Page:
Physicist Alan Guth wins major $3 million science award

The Fundamental Physics Prize is brand new and recognizes "transformative advances in the field." One of the winners, Alan Guth, talks about the big win.

Alan Guth.

This week, Russian tech investor Yuri Milner awarded nine physicists $3 million -- each. The Fundamental Physics Prize is brand new and recognizes "transformative advances in the field."

We talk to one of the winners, Alan Guth, who is a professor of physics at the Massachusetts Institute of Technology, about what it was like to win the big prize. "They just wired it into my account," says Guth. "So one day I logged in and suddenly it was $3 million-plus."

Despite winning large this time, Guth warns, "I certainly would not advise any young person to go into physics for the money."

Kai Ryssdal: There was some news this week the likes of which we haven't heard much of lately: Two true stories of winning the jackpot. One a scientist, the other, a poker player.

First, the scientist. Alan Guth, a physics professor at MIT, has won $3 million for his work in particle physics, his adaptation of the big bang theory, as he puts it. The money is part of a prize set up by a Russian high-tech investor named Yuri Milner. Sort of a counterpoint to the Nobel prize, except with more money.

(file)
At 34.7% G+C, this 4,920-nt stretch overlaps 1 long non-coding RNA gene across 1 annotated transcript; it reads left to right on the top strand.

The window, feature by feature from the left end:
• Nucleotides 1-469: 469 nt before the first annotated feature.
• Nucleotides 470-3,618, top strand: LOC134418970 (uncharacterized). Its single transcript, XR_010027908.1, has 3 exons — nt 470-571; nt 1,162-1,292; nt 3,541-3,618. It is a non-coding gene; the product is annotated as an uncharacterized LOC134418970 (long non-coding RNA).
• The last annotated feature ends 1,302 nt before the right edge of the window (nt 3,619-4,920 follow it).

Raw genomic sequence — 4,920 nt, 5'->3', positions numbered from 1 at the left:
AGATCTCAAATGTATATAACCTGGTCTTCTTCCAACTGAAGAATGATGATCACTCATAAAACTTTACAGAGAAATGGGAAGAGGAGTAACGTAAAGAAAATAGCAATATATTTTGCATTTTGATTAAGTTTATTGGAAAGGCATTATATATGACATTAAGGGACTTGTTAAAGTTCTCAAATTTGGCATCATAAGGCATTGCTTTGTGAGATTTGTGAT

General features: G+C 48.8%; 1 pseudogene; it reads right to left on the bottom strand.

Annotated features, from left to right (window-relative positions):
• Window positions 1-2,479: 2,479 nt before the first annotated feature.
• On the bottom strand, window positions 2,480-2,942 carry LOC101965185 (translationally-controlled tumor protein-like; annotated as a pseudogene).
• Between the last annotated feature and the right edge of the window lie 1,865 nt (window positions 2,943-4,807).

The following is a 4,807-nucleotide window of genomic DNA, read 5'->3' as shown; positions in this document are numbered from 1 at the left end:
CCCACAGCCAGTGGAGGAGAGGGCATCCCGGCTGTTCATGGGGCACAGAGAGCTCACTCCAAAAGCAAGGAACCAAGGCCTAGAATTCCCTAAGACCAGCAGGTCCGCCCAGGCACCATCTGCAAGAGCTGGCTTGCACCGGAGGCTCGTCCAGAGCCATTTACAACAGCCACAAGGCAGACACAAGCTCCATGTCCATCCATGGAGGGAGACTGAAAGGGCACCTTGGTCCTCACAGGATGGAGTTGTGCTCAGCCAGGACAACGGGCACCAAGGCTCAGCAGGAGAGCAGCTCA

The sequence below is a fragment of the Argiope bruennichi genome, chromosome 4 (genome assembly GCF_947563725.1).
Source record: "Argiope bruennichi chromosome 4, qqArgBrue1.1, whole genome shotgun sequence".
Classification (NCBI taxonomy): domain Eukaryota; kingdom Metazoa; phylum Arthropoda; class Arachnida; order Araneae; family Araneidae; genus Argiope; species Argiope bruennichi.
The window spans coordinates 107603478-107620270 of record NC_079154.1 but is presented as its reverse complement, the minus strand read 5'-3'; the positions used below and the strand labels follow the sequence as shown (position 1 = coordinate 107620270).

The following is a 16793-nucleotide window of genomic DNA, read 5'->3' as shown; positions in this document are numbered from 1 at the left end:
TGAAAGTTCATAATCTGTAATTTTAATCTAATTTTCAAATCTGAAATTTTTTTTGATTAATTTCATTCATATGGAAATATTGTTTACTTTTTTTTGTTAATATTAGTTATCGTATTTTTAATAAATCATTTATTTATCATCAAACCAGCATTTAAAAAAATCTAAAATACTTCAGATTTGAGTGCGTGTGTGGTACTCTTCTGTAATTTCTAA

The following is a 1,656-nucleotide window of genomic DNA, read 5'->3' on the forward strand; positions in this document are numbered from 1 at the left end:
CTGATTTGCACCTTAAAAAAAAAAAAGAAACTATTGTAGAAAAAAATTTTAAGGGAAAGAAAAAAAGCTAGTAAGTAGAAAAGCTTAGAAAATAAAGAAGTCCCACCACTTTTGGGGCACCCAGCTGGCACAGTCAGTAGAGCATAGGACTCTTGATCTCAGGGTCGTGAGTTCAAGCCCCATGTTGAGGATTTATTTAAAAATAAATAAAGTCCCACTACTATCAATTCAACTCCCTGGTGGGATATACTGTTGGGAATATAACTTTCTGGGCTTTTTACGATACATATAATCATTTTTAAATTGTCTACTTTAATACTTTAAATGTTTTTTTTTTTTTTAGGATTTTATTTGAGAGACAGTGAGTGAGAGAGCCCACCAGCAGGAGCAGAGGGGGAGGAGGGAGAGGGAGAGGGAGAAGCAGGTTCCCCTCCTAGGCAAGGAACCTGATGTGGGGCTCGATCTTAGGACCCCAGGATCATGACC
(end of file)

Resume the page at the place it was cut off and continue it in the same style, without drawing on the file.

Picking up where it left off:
Good to have you on, Professor.

Alan Guth: Thank you.

Ryssdal: First of all, I suppose congratulations are in order, right?

Guth: I guess so. Thanks a lot.

Ryssdal: How did you find out about this award?

Guth: I found out about it initially by telephone call from one of the other winners. They realized that if Yuri Milner called me up with his Russian accent and told me he'd give me $3 million if I gave him my bank account number, I'd probably hang up. I was flabbergasted.

Ryssdal: How did you get this money? Did they really just wire it into your account?

Guth: That's right, they just wired it into my account. So one day I logged in and suddenly it was $3 million-plus.

Ryssdal: We should all have such problems, huh?

Guth: That's right, that's right. The bank charged a $12 wire fee, but I decided that was OK.

Ryssdal: You're OK with that?

Guth: Under the circumstances.

Ryssdal: What are you going to do with the money, Professor, you figure that out yet?

Guth: No. My wife and I have started to talk about it, but we decided that we were both still so shellshocked that we weren't really in any condition to think about it intelligently.

Ryssdal: Do you suppose that smart, young high school and college students will see this and say, 'Man, I've got to get into physics. There are these prizes out there'?

Guth: I certainly would not advise any young person to go into physics for the money, in spite of the fact of these prizes being there. But nonetheless, I think the fact that these prizes are there does, I think, indicate that society values this work. And it's my belief that that does have an effect on young people.

Ryssdal: Alan Guth, he's a professor of physics at MIT. Professor, thanks very much.

Guth: Thank you, Kai.

About the author

Kai Ryssdal is the host and senior editor of Marketplace, public radio’s program on business and the economy.

Alan Guth.

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